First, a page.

Women at war
What Annie Warren did during the war:
Bill Cheall met his wife to be, Annie Warren, after the war. At the outbreak of war she worked for Crown Wallpapers in Darwen and all women working in non-essential industries had to either enlist in the armed forces or work on the war effort in factories. Annie chose the latter and worked hard in the Royal Ordnance factory for 10-12 hours a day, building timing devices for bombs, though she says the pay was good. Her friend Mary Townsend used to make the parts which Annie assembled into the timers.
At the end of the war, she by chance met her old employer, Mr Rackley, of Lower Darwen, who offered her the old job back at Crown. She jumped at the chance and at the same time recruited her friends back to their old jobs. Their names were Muriel Compstey, Iris Kenyon and Mary Townsend.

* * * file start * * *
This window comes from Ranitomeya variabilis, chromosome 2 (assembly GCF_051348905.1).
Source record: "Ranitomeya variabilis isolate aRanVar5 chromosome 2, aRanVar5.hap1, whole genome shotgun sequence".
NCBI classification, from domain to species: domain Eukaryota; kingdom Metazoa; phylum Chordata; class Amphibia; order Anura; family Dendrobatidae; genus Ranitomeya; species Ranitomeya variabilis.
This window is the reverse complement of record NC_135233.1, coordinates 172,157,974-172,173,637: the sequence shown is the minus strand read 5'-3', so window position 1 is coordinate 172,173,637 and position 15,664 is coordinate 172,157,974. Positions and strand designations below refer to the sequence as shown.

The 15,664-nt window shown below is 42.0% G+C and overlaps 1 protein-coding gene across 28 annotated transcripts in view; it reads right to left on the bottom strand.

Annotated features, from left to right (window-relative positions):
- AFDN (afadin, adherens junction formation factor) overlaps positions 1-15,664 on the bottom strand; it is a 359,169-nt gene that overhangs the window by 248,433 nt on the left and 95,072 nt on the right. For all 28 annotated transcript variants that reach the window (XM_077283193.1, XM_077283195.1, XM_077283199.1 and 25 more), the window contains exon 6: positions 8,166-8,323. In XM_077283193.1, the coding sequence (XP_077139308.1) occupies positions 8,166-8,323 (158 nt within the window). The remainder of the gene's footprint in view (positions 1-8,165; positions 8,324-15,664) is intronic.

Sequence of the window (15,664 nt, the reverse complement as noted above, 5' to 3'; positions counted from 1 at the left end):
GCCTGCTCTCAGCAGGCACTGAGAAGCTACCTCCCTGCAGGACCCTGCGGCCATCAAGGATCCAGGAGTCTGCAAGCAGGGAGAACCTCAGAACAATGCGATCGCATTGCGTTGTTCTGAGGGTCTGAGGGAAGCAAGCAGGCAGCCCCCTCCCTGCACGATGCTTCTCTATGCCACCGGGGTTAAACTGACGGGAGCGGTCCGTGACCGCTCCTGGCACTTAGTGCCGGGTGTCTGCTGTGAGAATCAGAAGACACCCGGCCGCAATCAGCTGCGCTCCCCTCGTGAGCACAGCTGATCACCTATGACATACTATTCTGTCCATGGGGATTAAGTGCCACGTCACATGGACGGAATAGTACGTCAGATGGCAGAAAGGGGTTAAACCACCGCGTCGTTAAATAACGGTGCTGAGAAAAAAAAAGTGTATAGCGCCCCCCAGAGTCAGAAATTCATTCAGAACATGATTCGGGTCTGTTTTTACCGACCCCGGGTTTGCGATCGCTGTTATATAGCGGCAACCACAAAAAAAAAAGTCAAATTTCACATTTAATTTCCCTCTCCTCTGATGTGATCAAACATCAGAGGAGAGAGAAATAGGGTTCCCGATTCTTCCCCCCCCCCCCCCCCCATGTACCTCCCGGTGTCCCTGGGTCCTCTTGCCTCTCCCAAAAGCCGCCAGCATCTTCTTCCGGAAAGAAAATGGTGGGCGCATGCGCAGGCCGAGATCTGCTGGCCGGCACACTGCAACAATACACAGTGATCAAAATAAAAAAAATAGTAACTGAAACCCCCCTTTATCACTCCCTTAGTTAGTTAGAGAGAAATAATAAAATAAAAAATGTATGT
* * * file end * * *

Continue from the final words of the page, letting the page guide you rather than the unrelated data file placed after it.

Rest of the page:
Anne Cheall tells her story about women at war and digs out some old wartime recipes.
Far left: My Mum, ANNE CHEALL, formerly Annie Warren, shown in 1948 on honeymoon with my Dad, Bill Cheall. They met after the war.
Left: Mum in later years. She is now 94 and still going strong. Below is a note about what she did during the war years, together with a link to some of her favourite wartime recipes which she recently told me about.